Popular misconceptions

While I have a great deal of respect for Founders College and its potential for improving education, their CEO, Tamara Fuller, made a comment recently that I found misleading and largely based on popular misconceptions of tenure at research universities. In an interview with Scott Powell, she said: "...The focus in the American college system is on tenure. To obtain tenure, professors must direct all their attention to research and publication, the two elements required to achieve tenure. Teaching, by contrast, is viewed as a 'necessary evil.'"

First off, I have never personally met any professor, among 100s, that see teaching as a 'necessary evil'. I have heard a few antecdotal stories about such professors, but the claim Fuller makes seems to imply that all professors in the traditional education system hold this view. This is extremely misleading and rather insulting to those of use who do care about teaching. Yes, to achieve tenure in most "research" schools, a professor must do research and publish their results. A typical expectation for tenure is that a professor spend 40% of their time teaching, 40% of their time doing research, and 20% of their time doing service (committees and such). Most universities are realistic with these expectations and don't expect a professor to devote 40 hours a week to research unless they hire them explicitly for doing research full time.

So what is the relationship between research and teaching? Yes professors must specialize significantly in order to conduct research. Generally, professors that have developed a reputation as a high quality researcher is extremely intelligent and knowledgable not only within their specialty, but within their field in general. These same professors demonstrate high productivity by consistently publishing quality work over a period of time. But having professors successful in doing research attracts intelligent students interested in learning from highly productive professors. Highly productive and knowledge professors are generally passionate about their research and often demonstrate that passion in the classroom. Students, in turn, learn about some of the latest research (although admittedly most of the reserach professors perform is not applicable to undergraduate students since they haven't developed enough real world experience to appreciate the research). What research requirements do is force professors to stay current with the state of knowledge in a field. This enables them to better teach classes by avoiding outdated theories, postulates, hypotheses, and false facts.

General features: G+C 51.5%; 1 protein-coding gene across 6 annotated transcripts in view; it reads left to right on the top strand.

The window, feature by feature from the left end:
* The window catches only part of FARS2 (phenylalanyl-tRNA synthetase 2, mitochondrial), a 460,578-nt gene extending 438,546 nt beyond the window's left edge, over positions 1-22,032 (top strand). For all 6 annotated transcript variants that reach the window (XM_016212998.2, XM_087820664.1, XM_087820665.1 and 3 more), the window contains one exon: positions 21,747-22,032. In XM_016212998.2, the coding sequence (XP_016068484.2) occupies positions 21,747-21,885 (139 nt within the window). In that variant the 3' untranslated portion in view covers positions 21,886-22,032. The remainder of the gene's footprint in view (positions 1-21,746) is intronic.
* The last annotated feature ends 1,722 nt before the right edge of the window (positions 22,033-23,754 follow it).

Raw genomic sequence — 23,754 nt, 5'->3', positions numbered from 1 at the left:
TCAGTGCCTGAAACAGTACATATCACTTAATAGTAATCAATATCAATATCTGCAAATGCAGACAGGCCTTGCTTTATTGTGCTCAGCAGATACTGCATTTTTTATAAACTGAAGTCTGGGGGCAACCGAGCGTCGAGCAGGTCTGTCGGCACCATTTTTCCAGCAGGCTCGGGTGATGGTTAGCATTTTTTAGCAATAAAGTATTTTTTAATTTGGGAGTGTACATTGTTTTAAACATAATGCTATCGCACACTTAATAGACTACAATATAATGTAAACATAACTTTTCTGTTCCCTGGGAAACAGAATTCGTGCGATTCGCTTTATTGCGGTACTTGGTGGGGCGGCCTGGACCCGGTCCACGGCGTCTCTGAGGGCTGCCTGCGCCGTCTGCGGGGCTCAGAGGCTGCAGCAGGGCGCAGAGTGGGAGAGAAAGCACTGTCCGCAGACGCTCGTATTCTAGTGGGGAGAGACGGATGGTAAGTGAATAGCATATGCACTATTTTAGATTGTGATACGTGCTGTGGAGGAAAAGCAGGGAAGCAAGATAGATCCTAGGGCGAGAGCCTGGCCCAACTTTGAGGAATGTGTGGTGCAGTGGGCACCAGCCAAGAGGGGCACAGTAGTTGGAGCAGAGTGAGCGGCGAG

The mantra I hear from a number of sources is that it is a "publish or perish" profession. In other words, yes we do have to publish in order to keep our jobs, at least at a research school. That is true until tenure is reached. After tenure, research is necessary to achieve full professorship, but many professors opt to spend their time doing other things, such as consulting, writing textbooks, administrative work, etc. But publishing doesn't take all of our time. We do teach, often with a passion, in subjects that is of intense interest to ourselves.

While there are ligitmate reasons for offering tenure, it does have its problems. I am not denying that. Nor am I denying a number of other general statements Fuller makes about the education system in general. However, Fuller's comments with regard to professors' foucs on research are extremely misleading.

1 comment:

  1. Anonymous4:10 PM

    You are quite correct. Fuller's statement about tenure is an extreme overgeneralization about admittedly real problems in higher education.

    Frankly, I think that you will find that a lot of the rhetoric coming out of Founders is this way: exaggerated hype. I think we will see that after their 10 students finish the year, they may be somewhat satisfied with their classes, but will they have experienced a "revolution" in education or a systematically integrated curriculum? I don't think so.

    I mean geez, even their announcements about enrollment were incredibly overexaggerated. At times Gary Hull spoke of having 90+ students enrolling this fall. Instead they got 10.

    The people I know who have experience in higher education think that Founders has been hyping things from day one. I guess we'll see now if they can deliver.